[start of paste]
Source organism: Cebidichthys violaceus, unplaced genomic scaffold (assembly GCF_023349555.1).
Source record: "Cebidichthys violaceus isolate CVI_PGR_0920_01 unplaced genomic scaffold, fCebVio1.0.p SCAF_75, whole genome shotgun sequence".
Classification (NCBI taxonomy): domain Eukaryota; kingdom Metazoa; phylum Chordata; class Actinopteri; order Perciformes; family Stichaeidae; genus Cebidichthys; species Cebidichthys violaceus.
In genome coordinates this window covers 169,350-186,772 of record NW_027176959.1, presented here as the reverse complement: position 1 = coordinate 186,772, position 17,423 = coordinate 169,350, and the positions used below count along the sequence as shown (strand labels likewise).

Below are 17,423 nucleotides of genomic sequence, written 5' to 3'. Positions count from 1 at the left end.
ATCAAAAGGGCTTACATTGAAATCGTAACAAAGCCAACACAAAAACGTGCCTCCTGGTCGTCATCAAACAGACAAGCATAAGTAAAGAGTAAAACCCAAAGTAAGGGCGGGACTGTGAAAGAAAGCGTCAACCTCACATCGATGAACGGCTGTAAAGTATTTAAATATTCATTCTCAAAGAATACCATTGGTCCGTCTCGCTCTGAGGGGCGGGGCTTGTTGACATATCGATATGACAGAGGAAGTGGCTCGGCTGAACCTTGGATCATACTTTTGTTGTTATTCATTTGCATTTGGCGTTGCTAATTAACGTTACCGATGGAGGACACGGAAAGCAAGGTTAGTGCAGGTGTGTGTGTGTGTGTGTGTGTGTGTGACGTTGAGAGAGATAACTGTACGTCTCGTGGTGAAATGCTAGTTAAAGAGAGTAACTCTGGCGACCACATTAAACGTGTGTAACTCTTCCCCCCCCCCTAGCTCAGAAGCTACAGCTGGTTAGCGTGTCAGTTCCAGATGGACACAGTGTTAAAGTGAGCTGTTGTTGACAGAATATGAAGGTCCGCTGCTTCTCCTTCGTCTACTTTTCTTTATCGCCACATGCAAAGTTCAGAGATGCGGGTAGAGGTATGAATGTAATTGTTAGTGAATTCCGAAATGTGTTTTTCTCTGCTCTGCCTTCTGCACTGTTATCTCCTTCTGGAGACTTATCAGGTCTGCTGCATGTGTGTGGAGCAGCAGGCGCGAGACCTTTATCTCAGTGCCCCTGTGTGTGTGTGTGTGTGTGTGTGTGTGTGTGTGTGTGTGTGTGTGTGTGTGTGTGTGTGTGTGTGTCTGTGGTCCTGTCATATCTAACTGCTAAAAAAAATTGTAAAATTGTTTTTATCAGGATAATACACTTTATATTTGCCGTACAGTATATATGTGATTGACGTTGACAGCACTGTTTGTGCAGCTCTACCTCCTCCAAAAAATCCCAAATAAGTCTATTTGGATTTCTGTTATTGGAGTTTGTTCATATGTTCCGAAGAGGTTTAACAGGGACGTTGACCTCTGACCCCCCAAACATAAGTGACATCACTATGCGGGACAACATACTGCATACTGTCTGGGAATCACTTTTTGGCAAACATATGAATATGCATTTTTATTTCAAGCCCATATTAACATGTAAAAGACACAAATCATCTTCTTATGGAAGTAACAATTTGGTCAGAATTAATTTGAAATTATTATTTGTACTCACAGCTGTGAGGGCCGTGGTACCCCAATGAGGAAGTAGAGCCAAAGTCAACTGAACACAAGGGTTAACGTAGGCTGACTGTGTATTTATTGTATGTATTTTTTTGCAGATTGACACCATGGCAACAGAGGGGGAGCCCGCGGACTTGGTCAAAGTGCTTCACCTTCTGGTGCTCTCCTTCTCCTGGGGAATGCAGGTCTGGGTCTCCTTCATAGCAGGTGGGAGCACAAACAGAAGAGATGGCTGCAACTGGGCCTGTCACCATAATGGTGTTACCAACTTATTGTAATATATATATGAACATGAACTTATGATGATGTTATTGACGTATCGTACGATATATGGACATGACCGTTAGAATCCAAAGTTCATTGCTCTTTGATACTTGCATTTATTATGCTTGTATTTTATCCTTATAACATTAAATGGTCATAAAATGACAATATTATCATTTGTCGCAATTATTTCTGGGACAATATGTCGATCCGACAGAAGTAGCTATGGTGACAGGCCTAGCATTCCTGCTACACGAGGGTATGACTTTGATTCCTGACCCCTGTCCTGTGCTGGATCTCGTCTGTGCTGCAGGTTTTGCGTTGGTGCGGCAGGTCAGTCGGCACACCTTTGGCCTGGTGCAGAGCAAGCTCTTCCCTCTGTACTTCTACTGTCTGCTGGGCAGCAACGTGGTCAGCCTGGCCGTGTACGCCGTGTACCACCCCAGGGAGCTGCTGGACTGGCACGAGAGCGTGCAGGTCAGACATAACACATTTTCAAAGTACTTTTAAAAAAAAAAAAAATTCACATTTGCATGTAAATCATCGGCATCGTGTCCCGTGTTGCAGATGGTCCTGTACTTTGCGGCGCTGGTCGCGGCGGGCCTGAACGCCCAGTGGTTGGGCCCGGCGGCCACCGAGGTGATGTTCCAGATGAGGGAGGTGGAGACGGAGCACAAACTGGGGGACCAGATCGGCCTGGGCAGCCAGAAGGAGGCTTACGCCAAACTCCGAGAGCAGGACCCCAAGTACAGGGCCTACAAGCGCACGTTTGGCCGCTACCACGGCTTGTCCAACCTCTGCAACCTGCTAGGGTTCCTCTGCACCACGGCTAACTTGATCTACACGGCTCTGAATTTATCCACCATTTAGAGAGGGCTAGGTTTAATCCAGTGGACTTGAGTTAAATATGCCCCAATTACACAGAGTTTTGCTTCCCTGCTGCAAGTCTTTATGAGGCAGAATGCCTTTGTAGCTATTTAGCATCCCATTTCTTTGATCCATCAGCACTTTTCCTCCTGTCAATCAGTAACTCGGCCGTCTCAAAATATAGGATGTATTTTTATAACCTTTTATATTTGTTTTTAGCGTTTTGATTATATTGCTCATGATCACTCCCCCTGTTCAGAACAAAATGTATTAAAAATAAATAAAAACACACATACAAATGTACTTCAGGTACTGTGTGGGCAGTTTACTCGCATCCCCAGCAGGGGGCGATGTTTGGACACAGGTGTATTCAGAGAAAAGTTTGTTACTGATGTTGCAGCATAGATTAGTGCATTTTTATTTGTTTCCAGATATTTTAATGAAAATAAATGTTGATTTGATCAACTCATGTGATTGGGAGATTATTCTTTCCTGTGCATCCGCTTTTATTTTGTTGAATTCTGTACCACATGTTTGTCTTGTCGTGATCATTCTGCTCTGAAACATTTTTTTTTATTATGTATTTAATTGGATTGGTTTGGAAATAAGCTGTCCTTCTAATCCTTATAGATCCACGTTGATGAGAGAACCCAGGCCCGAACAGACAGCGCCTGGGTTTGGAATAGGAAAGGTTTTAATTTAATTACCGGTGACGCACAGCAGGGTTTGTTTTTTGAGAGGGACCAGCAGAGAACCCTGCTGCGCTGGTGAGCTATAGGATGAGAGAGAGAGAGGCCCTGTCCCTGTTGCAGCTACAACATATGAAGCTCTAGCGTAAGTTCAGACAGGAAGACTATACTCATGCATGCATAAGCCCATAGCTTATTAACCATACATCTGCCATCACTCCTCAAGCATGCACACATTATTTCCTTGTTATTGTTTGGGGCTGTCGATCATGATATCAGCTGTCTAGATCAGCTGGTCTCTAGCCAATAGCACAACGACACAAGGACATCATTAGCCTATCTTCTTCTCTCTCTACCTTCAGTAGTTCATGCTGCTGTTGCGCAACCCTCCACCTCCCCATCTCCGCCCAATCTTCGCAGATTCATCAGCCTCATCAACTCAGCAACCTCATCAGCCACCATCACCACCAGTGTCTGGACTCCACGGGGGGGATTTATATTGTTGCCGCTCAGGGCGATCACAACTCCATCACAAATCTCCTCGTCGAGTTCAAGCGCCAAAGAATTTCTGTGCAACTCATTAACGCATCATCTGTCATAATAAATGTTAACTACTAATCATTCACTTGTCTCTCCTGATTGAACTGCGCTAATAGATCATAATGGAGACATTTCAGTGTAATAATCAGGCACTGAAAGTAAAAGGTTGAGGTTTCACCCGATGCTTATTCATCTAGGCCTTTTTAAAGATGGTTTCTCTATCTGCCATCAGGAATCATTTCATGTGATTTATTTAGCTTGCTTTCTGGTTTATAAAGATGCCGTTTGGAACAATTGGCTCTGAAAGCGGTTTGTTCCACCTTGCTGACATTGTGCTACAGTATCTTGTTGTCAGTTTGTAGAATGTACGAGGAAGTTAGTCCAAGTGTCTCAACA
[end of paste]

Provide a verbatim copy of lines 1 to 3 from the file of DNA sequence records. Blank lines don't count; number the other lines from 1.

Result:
Source organism: Cebidichthys violaceus, unplaced genomic scaffold (assembly GCF_023349555.1).
Source record: "Cebidichthys violaceus isolate CVI_PGR_0920_01 unplaced genomic scaffold, fCebVio1.0.p SCAF_75, whole genome shotgun sequence".
Classification (NCBI taxonomy): domain Eukaryota; kingdom Metazoa; phylum Chordata; class Actinopteri; order Perciformes; family Stichaeidae; genus Cebidichthys; species Cebidichthys violaceus.